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Rocky Recovery: These Strange Economic Times

Guest: James Politi, Washington Bureau Chief and former World Trade Editor of the Financial Times

The world is beset by new economic uncertainty. What’s next in 2022?

Global economics are reeling with instability. The world is beset with rising inflation, high energy bills, real estate crises in China, lockdowns, supply chain breakdowns and labor shortages. Altamar hosts Peter Schechter and Muni Jensen are joined by James Politi, the new Washington Bureau Chief of the Financial Times, to sort out the confusing world economy. Since 2018, Politi was the FT’s World Trade Editor and spent four years as FT’s Rome bureau chief. He joined FT in 2002 to cover the international capital markets. Previously based in DC covering the Federal Reserve and the US Treasury Department, James is the perfect person to tell us what is really happening around the world economically.

“What do you believe is the single biggest threat to the global economy?” asks Altamar’s Peter Schechter. I think that the biggest threat, and we’ve seen it in the last 10 days, is the virus itself. And I think that’s what caused the big resetting of the global economy with the plunge of last year, which has really thrown everything into chaos on top of the human toll. We thought we were coming out of it. And now, all of a sudden, there’s a new setback. So, the biggest threat remains the virus, potential mutations, new lockdowns, new human suffering,” replies Politi. Indeed, it’s a huge concern as many of us thought we were finally seeing the light at the end of this dark tunnel.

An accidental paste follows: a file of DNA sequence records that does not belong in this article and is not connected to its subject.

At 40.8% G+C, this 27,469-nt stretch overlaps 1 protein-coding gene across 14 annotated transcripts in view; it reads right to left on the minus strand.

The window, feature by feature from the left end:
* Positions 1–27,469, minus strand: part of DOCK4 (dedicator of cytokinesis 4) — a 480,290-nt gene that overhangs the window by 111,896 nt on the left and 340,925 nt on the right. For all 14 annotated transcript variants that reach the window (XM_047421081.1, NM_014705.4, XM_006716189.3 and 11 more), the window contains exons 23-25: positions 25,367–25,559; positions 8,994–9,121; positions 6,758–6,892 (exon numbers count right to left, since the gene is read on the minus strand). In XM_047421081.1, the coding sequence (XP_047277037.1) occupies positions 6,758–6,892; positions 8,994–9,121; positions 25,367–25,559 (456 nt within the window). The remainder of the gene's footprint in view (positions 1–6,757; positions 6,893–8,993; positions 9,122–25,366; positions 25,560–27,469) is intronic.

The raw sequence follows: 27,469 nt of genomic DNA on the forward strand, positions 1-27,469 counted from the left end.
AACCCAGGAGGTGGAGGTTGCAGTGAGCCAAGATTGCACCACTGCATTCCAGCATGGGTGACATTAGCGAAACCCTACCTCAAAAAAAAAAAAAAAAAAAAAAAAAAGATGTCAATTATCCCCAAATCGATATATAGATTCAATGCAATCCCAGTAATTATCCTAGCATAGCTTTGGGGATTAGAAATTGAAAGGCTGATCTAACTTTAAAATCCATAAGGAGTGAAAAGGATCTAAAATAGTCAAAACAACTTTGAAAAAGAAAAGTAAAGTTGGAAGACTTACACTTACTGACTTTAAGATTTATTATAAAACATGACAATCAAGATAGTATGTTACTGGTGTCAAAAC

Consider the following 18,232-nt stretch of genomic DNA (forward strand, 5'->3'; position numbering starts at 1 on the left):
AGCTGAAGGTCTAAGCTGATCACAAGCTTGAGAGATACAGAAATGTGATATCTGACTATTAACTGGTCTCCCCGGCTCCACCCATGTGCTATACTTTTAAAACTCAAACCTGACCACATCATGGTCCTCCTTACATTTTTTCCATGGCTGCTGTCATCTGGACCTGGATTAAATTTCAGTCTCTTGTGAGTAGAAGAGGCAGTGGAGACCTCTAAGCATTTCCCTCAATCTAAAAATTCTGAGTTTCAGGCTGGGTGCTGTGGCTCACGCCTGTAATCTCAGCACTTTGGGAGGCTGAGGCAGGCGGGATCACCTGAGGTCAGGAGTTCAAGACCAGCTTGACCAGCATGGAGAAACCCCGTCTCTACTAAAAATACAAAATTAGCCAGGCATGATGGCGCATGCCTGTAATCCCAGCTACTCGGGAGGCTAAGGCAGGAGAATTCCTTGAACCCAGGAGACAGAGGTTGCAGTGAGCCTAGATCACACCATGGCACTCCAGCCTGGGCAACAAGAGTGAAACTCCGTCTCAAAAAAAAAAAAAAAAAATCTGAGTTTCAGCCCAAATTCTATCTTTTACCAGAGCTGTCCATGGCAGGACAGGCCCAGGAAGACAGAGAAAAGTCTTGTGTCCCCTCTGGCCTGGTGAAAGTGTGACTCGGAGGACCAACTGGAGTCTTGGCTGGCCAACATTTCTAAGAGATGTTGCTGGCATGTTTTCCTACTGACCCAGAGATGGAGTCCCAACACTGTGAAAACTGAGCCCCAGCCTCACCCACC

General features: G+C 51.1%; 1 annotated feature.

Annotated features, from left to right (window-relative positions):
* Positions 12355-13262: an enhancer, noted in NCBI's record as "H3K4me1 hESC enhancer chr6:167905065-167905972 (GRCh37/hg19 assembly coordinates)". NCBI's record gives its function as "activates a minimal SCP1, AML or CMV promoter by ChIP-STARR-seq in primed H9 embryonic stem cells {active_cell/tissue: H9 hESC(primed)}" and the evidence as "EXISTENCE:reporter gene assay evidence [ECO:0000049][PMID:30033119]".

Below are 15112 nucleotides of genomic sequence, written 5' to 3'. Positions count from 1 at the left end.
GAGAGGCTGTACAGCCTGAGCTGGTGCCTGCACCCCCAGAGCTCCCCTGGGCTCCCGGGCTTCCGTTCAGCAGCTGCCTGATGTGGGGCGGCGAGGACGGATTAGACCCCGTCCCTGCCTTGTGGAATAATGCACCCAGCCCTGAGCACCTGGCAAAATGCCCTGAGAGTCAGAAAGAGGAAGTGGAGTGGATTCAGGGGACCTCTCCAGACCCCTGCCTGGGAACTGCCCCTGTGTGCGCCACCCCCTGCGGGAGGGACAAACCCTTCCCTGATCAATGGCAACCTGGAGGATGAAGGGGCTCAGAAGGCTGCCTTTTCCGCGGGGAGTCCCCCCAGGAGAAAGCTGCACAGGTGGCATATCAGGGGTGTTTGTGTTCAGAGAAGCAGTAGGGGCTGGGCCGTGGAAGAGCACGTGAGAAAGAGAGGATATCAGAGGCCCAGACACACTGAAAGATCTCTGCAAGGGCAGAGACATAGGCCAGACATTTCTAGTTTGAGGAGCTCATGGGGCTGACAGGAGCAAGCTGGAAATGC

President Biden has argued that his “Build Back Better” policy is needed to stimulate the US economy and correct inequalities that spun out of control during the pandemic. “But Biden has multiple challenges. He is keeping the team at the Fed, and he is trying to work with Congress on an economic package that’s modest enough to both avoid spurring inflation and aggressive enough to keep unemployment low. Will this package work for the Biden Administration to ‘build back better’?” asks Altamar’s Muni Jensen. “President Biden is in a very tough spot. When they came into power in January, they thought that they really needed to attack the slowdown with hefty fiscal stimulus. It was a real demand driven response. But now the tables have turned. They are trying to get through these big structural changes to the economy, and they’re trying to rationalize them as potentially deflationary…but actually that’s not the main mission of some of these structural changes, even though they’re trying to frame them as helping to ease inflationary pressures. They’ll probably be neutral or maybe might add to inflation in the first couple of years. And that’s a very difficult position to be in because the Biden administration wants to be seen as addressing sort of the prevailing concerns of the American people. And, at the moment, the prevailing concern is high prices. But their big spending agenda doesn’t quite fit that that category. That’s why they’re in a tough spot politically,” says Politi.